News ID: 258548
Published: 1104 GMT September 11, 2019

Saudi involvement conceivable in Nigeria crackdown: Commentator

Saudi involvement conceivable in Nigeria crackdown: Commentator

A London-based Muslim rights campaigner tells Press TV that it is only logical to perceive a Saudi role in Nigeria’s deadly crackdown on the followers of Sheikh Ibrahim al-Zakzaky.

Massoud Shadjareah, the head of the London-based Islamic Human Rights Commission, made the remark on The Debate program on Tuesday, Presstv Reported.

“The fact of the matter is that the Nigerian government is out of control. One of the explanations is that it has been paid handsomely by Saudi Arabia, as Saudi Arabia has paid the previous head of the Malaysian government and indeed [former Sudanese president] Omar al-Bashir was heavily paid [by the Saudis],” he said.

“So it’s fitting, sort of, norm of the Saudis to actually bribe people. And when you look at and listen to what articulation has come from the Saudi [Crown] Prince [Mohammad bin Salman] that ‘We’ve got control of Nigeria, and we’ve got rid of our opponents,’ then you see that everything fits,” Shadjareh said.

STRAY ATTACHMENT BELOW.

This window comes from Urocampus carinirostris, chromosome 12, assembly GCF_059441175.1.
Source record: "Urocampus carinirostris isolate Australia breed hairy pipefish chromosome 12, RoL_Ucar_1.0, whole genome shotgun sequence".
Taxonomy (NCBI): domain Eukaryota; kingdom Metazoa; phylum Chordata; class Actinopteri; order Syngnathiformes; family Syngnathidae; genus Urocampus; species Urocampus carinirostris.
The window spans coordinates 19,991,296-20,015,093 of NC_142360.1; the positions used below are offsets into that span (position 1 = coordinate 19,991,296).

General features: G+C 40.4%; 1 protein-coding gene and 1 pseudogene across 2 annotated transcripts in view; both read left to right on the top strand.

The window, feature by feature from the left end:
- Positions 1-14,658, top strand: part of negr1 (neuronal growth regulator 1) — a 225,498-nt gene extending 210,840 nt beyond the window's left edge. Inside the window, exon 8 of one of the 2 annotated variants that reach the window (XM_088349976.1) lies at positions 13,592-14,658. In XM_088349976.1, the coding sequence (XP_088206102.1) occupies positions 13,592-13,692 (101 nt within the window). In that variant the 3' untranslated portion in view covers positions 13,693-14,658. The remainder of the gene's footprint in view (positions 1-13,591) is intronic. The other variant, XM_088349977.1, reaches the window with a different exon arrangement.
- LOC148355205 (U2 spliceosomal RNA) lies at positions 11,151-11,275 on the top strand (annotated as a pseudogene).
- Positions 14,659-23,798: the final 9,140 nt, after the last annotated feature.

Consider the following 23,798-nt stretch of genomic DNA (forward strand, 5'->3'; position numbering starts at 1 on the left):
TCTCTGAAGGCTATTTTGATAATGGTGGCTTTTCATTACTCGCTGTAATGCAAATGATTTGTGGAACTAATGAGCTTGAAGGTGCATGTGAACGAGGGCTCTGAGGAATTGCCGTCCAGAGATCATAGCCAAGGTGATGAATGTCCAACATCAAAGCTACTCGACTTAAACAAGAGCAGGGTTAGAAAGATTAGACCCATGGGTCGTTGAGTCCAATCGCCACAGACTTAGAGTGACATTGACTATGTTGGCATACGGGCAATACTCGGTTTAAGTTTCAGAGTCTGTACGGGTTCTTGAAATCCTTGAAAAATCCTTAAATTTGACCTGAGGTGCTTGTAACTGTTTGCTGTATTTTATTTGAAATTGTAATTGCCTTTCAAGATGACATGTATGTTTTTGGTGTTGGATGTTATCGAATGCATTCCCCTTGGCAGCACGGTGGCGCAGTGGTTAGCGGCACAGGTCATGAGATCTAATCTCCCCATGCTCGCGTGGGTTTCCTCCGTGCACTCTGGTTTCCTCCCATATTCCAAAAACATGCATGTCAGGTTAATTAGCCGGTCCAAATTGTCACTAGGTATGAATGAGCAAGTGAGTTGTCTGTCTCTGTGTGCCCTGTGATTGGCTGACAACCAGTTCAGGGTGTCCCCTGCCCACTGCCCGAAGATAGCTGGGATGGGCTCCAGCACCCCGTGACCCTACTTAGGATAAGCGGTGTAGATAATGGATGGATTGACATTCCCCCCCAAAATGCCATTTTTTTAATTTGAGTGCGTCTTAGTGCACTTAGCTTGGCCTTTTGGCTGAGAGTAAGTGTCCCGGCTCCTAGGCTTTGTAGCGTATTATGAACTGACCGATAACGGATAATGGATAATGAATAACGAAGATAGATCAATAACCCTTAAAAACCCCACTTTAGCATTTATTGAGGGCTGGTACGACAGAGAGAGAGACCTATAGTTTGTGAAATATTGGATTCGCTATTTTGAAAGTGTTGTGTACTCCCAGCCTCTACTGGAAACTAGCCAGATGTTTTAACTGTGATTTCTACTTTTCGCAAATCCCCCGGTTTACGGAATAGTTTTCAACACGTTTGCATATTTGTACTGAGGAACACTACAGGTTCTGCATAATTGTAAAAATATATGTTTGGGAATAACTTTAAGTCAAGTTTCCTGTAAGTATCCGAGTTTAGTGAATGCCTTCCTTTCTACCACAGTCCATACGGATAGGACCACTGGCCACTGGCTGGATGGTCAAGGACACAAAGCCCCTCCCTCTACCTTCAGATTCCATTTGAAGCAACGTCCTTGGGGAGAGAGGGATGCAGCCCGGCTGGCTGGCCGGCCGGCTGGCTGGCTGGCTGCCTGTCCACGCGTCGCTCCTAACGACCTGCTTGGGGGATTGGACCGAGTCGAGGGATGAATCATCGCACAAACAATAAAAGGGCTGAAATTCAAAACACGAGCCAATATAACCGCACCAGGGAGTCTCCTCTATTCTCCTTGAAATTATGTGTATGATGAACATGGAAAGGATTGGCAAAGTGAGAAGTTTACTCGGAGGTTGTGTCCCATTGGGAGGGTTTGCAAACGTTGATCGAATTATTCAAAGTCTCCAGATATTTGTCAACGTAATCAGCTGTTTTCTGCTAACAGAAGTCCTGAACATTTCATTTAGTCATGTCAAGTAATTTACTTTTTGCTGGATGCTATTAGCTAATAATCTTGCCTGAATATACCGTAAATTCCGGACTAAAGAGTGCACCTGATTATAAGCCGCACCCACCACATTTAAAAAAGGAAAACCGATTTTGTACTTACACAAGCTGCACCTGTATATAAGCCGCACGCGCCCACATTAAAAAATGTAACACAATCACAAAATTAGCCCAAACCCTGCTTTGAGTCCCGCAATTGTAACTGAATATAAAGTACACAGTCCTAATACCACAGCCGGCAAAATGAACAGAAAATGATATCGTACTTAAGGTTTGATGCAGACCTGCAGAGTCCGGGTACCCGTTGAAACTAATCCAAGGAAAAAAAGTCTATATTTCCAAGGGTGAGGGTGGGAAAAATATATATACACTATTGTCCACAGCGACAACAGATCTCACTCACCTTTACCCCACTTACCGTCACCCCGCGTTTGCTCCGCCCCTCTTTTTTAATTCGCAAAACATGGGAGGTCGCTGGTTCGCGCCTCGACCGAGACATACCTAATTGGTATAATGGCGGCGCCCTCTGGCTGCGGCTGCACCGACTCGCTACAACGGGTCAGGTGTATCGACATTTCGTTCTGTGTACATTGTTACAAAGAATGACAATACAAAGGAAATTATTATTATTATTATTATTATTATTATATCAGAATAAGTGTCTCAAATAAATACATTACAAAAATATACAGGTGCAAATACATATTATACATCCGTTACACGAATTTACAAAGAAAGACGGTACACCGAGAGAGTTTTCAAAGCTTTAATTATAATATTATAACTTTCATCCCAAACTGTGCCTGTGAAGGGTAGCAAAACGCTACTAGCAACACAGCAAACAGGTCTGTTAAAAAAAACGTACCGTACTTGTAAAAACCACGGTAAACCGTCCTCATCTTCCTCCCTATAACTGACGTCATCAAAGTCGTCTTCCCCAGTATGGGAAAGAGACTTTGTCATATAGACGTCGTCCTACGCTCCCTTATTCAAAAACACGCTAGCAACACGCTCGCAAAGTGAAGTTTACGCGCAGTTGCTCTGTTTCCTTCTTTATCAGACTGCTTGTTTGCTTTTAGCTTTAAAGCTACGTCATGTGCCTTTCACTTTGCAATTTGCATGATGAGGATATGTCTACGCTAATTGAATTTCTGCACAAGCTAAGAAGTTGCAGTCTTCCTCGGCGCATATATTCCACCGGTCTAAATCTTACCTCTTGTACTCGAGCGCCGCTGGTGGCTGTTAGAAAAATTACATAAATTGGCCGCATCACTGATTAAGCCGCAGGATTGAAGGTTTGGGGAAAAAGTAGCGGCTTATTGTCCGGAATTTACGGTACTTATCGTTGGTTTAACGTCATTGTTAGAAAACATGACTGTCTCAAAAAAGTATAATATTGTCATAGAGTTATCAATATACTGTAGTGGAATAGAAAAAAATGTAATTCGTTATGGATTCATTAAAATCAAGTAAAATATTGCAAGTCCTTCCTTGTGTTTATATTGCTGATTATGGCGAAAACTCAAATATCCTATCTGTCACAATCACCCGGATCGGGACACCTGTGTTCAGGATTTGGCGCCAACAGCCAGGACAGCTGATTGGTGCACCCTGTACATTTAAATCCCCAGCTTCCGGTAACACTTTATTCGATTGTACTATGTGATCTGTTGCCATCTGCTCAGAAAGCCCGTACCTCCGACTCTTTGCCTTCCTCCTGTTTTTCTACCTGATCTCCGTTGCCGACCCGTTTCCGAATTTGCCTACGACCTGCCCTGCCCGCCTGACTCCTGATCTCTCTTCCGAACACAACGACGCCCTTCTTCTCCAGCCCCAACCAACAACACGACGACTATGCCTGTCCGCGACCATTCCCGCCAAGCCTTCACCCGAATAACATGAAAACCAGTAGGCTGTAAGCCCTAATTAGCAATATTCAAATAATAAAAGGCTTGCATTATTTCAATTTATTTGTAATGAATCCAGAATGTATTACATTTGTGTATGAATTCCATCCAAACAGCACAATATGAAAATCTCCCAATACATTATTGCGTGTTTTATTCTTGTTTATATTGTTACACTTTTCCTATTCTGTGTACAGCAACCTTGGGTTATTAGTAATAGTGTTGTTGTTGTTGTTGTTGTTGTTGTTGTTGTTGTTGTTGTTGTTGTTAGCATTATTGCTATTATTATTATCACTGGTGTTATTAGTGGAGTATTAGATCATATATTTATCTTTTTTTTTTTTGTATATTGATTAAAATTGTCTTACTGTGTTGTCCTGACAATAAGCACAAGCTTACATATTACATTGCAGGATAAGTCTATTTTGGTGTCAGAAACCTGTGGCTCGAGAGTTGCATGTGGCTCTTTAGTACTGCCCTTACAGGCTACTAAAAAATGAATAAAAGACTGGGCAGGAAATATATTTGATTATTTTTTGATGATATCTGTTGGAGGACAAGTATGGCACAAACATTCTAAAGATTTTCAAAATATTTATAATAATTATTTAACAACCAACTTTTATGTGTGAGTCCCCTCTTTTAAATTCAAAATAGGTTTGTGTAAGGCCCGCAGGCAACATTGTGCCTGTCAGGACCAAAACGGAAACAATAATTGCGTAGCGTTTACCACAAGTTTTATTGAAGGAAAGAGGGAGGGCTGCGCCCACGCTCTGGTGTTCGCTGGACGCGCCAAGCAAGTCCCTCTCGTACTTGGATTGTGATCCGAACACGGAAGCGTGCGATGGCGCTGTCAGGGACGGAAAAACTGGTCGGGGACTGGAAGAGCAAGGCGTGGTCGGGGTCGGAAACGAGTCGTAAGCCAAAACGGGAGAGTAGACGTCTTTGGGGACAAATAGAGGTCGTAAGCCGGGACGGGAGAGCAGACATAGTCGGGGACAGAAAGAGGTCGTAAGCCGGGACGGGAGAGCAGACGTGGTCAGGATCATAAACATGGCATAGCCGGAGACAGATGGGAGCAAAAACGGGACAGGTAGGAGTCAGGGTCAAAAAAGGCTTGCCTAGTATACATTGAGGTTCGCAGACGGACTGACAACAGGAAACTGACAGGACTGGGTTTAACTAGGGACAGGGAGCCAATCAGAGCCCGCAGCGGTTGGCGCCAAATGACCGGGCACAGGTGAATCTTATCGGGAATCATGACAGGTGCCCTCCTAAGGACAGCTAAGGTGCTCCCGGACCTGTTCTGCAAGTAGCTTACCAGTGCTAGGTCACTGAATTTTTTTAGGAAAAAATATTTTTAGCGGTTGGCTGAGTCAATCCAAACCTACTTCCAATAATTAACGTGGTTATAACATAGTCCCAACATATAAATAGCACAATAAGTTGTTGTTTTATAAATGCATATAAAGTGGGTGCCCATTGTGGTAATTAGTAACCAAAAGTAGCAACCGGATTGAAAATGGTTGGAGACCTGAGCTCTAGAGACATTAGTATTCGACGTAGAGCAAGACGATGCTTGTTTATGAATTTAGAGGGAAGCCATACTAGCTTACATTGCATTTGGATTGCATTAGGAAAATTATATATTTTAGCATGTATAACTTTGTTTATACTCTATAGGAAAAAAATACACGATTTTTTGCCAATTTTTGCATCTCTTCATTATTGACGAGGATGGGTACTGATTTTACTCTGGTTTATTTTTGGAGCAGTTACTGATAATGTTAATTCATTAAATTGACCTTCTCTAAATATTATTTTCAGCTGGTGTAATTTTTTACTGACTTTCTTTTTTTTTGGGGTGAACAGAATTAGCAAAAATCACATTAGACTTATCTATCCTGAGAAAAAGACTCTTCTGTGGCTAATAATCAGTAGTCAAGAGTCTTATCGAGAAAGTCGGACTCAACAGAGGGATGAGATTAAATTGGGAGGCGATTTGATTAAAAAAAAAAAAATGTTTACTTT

The comments came after Nigerian security forces deployed live ammunition and tear gas against Muslim mourners marking the anniversary of the martyrdom of the third Shia Imam, Imam Hussein (PBUH), across the African country. The government-sanctioned violence killed at least 12 people and wounded many others.

The mourners were followers of Sheikh Zakzaky, who leads the Islamic Movement in Nigeria (IMN).

Since 2015, Abuja has been cracking down on the movement.

Abayomi Azikiwe, another commentator on The Debate, said the crackdown was horrific, “particularly on this very important holy day.”

He blamed the Abuja government for the situation, saying it was poorly serving Nigerians.

“Nigerian President Muhammadu Buhari is not a strong leader from the standpoint that... his foreign policy as well as domestic policy are very inconsistent. They do not serve the interests of the Nigerian people,” Azikiwe said.

 

 

   
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